4. The surgical apparatus according to claim 3, wherein the ring member has a non-circular cross-sectional shape that maintains the sheath in a rolled position and helps prevent the sheath from unrolling.
5. The surgical apparatus according to claim 4, wherein the ring member is adapted for disposition exteriorly of the tissue tract.
6. The surgical apparatus according to claim 3, wherein the sheath defines an unrolled state that corresponds to the first length of the flexible sleeve and a rolled state that corresponds to the second length of the flexible sleeve, the first length is different from the second length.
7. The surgical apparatus according to claim 1, wherein the flexible sleeve is attached to the anchor member by glue, suture or an overmolding process.
8. The surgical apparatus according to claim 1, wherein the anchor member is adapted for disposition interiorly of the tissue tract.
9. The surgical apparatus according to claim 1, wherein the anchor member further includes a second longitudinal port.
10. A surgical apparatus defining a longitudinal axis for positioning within a tissue tract accessing an underlying body cavity, which comprises:
a foam anchor member defining a proximal end, a distal end, and including at least one longitudinal port defining a passage extending between the proximal and distal ends and being configured for reception of a surgical object in a sealing relation, the at least one longitudinal port including a first diameter; and
a sheath having a distal end and a proximal end, the distal end of the sheath attached to the proximal end of the foam anchor member, the sheath having a rollable ring attached at the proximal end thereof, the rolling of the sheath retracting an incision such that the foam anchor member is positioned below the incision, the sheath defining a longitudinal passage having a second diameter larger than the first diameter of the at least one longitudinal port.
11. The surgical apparatus according to claim 10, wherein the sheath is configured to roll upon itself along the longitudinal axis.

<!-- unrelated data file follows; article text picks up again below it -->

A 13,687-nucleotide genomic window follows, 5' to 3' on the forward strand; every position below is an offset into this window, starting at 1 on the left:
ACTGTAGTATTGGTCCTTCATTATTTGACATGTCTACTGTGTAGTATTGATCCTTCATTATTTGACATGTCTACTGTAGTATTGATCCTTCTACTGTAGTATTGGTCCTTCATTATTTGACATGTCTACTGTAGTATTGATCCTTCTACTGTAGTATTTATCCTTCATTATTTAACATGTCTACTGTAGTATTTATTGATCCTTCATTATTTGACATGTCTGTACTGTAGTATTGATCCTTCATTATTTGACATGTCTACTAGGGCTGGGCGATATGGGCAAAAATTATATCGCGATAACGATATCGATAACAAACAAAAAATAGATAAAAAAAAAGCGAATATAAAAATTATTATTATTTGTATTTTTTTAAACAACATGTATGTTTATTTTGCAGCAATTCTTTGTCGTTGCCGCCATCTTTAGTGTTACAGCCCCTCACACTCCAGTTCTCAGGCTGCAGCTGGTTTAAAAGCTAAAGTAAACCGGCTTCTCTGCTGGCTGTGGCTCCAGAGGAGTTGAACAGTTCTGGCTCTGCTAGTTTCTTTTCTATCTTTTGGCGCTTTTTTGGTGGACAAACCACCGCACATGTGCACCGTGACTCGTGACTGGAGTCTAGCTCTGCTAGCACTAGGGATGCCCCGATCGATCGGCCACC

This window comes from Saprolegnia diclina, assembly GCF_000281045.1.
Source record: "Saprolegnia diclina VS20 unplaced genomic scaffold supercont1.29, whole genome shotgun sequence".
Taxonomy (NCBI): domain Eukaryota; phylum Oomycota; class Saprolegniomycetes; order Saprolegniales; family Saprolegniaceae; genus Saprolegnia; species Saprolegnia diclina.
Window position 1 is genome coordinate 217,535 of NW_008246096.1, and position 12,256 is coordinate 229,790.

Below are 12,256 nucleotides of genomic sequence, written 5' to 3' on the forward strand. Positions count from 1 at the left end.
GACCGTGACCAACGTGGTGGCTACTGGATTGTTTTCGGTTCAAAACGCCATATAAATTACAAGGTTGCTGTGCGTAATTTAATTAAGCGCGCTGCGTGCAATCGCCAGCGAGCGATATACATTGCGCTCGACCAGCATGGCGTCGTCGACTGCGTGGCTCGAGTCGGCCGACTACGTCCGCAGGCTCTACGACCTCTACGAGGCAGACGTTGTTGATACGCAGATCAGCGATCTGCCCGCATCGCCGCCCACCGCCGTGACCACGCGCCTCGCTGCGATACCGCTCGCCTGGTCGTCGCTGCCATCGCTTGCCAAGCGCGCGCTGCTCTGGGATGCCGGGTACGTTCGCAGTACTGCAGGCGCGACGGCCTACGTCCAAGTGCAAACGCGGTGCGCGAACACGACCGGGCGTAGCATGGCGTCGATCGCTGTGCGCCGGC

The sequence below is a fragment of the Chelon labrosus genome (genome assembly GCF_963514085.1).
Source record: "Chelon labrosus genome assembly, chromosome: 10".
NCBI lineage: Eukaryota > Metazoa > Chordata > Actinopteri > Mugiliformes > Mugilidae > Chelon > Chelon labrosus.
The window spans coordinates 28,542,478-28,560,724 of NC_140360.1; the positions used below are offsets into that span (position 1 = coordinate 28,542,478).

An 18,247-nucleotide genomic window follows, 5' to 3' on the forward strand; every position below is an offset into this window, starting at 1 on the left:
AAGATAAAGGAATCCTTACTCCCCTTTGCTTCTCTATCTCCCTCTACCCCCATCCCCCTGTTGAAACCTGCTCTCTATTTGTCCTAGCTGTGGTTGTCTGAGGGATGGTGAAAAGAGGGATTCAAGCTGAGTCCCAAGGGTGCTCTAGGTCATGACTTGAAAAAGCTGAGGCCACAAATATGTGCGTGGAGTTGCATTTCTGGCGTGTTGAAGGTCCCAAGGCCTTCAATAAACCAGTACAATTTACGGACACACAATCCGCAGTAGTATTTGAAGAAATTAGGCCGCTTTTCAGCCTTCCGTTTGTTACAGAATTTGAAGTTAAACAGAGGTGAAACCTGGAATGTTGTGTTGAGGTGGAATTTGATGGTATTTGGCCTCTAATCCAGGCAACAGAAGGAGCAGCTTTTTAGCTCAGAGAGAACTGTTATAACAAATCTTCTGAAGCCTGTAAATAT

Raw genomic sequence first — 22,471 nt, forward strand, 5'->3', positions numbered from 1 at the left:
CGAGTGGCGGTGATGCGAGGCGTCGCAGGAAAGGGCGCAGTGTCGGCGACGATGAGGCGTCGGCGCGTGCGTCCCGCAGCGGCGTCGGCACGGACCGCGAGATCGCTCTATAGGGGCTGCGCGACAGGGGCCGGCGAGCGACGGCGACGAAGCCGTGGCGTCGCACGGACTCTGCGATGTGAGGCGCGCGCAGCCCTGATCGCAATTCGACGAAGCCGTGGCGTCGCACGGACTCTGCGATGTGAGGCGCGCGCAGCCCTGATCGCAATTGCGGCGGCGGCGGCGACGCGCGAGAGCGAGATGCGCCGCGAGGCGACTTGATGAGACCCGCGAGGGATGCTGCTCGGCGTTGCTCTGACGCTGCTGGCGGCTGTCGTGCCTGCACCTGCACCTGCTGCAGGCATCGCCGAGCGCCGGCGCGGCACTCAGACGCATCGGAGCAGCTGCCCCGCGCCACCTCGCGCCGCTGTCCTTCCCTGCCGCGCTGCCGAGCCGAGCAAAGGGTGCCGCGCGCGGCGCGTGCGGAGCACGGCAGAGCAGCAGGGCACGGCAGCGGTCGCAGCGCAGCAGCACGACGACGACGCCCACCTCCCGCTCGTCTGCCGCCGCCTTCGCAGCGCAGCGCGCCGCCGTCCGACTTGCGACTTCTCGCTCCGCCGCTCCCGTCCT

12. The surgical apparatus according to claim 10, wherein the surgical apparatus defines an adjustable length.
13. The surgical apparatus according to claim 12, wherein the sheath defines an unrolled state that corresponds to a first length of the surgical apparatus and a rolled state that corresponds to a second length of the surgical apparatus, the first length is different from the second length.
14. The surgical apparatus according to claim 13, wherein the rollable ring has a non-circular cross-sectional shape so as to prevent the sheath from transitioning from the rolled state towards the unrolled state.
15. The surgical apparatus according to claim 14, wherein the rollable ring defines a hole for receiving a suture therethrough.
16. The surgical apparatus according to claim 13, wherein the surgical apparatus further comprises a suture to secure the sheath in the rolled state.
17. The surgical apparatus according to claim 10, wherein the sheath defines a generally cylindrical configuration.
18. The surgical apparatus according to claim 10, wherein the surgical apparatus exhibits an hourglass configuration.
19. The surgical apparatus according to claim 10, wherein the foam anchor member is made of a sponge or rubber like material.
20. The surgical apparatus according to claim 10, wherein the sheath is attached to the foam anchor member by glue, suture or an overmolding process.